Edited by Yung Chul Park, Takatoshi Ito and Yunjong Wang
Chapter 17: How to Mobilize Asian Savings within the Region: Securitization and Credit Enhancement for the Development of East Asia’s Bond Market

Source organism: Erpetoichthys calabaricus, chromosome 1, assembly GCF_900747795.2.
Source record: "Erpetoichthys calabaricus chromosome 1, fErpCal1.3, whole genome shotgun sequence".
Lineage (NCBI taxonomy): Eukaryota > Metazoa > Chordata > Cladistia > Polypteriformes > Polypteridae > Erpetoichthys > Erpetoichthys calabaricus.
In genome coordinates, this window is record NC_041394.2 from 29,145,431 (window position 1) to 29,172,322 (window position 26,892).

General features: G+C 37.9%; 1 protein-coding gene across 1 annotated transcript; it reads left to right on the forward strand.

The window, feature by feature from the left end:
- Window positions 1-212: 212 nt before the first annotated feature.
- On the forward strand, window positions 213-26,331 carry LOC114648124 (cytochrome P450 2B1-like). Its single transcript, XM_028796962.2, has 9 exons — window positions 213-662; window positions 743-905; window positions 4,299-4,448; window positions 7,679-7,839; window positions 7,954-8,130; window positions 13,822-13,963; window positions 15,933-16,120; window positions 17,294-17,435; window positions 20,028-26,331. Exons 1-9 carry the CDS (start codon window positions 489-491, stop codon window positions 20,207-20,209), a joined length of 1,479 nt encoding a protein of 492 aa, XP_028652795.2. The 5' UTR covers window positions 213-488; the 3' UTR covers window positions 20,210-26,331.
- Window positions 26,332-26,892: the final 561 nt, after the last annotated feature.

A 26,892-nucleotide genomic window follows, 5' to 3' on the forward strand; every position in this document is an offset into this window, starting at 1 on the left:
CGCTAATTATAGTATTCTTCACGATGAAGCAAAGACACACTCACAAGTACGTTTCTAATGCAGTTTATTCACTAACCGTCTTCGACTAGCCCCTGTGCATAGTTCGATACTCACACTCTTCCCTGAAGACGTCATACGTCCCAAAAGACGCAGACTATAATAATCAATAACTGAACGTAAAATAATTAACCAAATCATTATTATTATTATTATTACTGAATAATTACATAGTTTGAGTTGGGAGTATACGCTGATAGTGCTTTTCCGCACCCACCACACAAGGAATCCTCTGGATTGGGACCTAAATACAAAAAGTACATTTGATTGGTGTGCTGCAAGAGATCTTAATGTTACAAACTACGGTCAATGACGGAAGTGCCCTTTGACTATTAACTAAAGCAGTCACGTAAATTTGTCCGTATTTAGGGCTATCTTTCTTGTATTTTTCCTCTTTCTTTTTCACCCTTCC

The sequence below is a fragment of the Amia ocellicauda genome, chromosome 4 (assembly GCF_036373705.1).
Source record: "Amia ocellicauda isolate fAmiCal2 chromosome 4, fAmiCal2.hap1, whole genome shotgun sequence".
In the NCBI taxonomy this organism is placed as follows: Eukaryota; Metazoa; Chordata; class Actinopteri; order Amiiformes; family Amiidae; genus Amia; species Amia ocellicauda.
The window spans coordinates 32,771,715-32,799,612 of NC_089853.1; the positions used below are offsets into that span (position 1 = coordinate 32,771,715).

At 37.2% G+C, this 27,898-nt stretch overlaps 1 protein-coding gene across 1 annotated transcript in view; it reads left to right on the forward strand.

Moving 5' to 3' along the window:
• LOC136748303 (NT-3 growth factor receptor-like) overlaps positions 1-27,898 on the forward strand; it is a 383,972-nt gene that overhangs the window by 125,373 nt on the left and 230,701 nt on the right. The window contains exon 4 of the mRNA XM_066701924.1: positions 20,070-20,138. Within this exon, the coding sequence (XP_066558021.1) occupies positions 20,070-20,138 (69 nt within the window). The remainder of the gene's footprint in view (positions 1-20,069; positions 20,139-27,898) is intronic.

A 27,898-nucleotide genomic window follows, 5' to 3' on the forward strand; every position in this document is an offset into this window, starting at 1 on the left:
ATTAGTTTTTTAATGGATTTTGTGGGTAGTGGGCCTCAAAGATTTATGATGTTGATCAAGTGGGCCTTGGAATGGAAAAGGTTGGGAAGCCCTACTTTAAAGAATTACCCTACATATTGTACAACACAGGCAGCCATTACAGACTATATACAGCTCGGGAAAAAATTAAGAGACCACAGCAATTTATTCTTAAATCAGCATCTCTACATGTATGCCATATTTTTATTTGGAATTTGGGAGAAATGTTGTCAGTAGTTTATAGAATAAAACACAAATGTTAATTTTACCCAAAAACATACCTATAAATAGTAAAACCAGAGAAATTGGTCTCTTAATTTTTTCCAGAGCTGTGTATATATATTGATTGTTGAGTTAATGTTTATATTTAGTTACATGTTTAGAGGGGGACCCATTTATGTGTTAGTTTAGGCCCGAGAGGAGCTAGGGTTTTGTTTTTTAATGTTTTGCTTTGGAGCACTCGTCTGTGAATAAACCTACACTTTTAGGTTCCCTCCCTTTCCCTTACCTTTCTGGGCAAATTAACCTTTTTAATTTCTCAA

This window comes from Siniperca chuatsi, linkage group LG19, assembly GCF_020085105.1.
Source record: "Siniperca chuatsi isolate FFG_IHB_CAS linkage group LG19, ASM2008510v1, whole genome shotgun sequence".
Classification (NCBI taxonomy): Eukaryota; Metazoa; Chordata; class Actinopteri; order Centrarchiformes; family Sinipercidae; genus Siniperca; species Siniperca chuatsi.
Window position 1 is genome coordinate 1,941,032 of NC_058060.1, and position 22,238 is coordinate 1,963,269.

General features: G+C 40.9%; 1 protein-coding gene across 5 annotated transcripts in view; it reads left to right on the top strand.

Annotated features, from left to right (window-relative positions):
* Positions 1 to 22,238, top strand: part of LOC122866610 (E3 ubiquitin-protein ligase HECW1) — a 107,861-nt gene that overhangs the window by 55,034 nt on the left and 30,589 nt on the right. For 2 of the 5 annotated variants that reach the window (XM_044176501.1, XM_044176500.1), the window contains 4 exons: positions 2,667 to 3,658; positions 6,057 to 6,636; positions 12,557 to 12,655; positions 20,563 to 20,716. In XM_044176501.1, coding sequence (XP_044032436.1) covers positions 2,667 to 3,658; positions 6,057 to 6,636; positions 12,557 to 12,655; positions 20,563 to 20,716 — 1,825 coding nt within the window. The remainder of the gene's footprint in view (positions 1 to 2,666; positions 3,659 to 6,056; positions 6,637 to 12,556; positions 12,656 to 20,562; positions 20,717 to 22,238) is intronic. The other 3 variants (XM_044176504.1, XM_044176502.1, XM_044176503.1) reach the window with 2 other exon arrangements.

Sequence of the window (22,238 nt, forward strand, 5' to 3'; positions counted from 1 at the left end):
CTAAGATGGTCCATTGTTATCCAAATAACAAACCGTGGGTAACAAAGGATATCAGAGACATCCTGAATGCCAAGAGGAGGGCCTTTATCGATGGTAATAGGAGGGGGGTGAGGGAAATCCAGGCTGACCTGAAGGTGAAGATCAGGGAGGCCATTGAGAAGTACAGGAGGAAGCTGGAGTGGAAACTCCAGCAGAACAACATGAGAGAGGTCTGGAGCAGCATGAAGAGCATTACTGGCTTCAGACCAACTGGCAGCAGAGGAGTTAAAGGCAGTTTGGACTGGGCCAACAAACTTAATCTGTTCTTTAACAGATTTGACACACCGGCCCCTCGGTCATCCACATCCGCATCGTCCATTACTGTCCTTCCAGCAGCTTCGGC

17. How to mobilize the Asian savings within the region: Securitization and credit enhancement for the development of East Asia’s bond market Gyutaeg Oh, Dae Keun Park, Jaeha Park and Doo Yong Yang 1. INTRODUCTION The way and structure of capital movement in East Asia present highly signiﬁcant implications on the development of East Asia’s capital market. Traditionally, capital inﬂows in most East Asian countries except for Japan consisted of public ﬁnancing and bank loans. With the turn to the 1990s, capital inﬂows started to take various forms, as investors from advanced economies diversiﬁed their assets internationally. The changes in the form of capital ﬂows in East Asia have been induced by both push and pull eﬀects. That is to say, with low interest rates and dropping asset investment returns due to economic slowdown in advanced economies, investors’ demand for investment in emerging market portfolio began to soar. At the same time, major East Asian countries relaxed their regulatory measures on foreigners’ portfolio investment through capital liberalization, further spurring the changes in the form of capital inﬂow into East Asia. On the other hand, the Asian crisis in 1997 has brought signiﬁcant changes to the form of capital ﬂows in East Asia, and to the structure of capital market in the region. One of the biggest changes in the capital movement in East Asia and development of the East Asian capital market is the current account surplus of most major East Asian countries,...
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